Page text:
Today, an innovative new procedure first established in Europe is addressing these severe contractures less invasively. Known as the Percutaneous Needle Fasciotomy (PNF), or Needle Aponeurotomy (NA), this new procedure can address the contracture without cutting into the skin and disturbing surrounding soft tissue and nerves. This new minimally invasive surgical approach is an outpatient procedure and entails a local anesthetic and tiny needles.

Needles are applied to the affected areas, which are first identified with small marks. The needles are maneuvered in such a way that “punctures” the contracting tissue. The puncturing process weakens this contracting cord and initiates a breakdown. Fingers are freed from the contraction, allowing the hand to function normally.

Patients are then instructed on rehabilitative exercises in order to ensure full resumption of hand function.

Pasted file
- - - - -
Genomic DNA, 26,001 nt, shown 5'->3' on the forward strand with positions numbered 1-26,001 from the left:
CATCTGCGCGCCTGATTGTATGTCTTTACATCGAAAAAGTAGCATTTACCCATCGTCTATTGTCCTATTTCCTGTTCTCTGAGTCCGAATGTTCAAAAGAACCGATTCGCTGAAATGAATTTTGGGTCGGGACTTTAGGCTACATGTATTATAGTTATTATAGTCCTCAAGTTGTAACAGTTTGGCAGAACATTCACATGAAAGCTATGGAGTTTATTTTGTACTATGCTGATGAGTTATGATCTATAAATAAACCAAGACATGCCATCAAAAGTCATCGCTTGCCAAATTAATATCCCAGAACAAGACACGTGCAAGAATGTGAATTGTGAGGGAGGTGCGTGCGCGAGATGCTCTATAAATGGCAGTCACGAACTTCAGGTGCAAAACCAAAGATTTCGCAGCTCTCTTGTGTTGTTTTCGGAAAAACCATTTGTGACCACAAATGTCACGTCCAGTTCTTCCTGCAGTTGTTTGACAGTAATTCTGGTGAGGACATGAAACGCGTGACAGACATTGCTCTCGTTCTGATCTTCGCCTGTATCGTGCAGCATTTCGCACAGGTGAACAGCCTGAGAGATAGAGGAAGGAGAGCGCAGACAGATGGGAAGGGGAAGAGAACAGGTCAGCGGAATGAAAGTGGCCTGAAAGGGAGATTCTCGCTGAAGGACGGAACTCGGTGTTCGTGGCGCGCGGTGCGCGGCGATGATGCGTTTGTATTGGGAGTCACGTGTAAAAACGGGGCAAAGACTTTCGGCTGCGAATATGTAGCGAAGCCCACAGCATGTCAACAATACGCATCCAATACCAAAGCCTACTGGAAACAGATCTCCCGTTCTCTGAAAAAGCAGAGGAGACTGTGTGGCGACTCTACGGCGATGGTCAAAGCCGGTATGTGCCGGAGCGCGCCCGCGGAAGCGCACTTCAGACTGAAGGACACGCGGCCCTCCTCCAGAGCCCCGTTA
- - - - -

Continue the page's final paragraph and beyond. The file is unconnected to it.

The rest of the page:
The minimally invasive nature of the needle aponeurotomy procedure allows a faster recovery and more rapid return to activity. The risks associated with traditional open surgery are eliminated and patients report minimal pain following the procedure.

While this procedure is not available in every US city, Dr. Evan Collins is one of the few hand specialist who performs PNF.

New Injection Therapy for Severe Dupuytren’s Contracture

New Injection Therapy, XIAFLEX®, Offers Nonsurgical Relief for Severe Dupuytren’s Contracture.

Patients suffering from debilitating contractures able to resume activity with little down time.

Those suffering from Dupuytren’s Disease often find the severe contractures associated with it to be debilitating obstacles to many of the activities they enjoy – and often in their professions as well.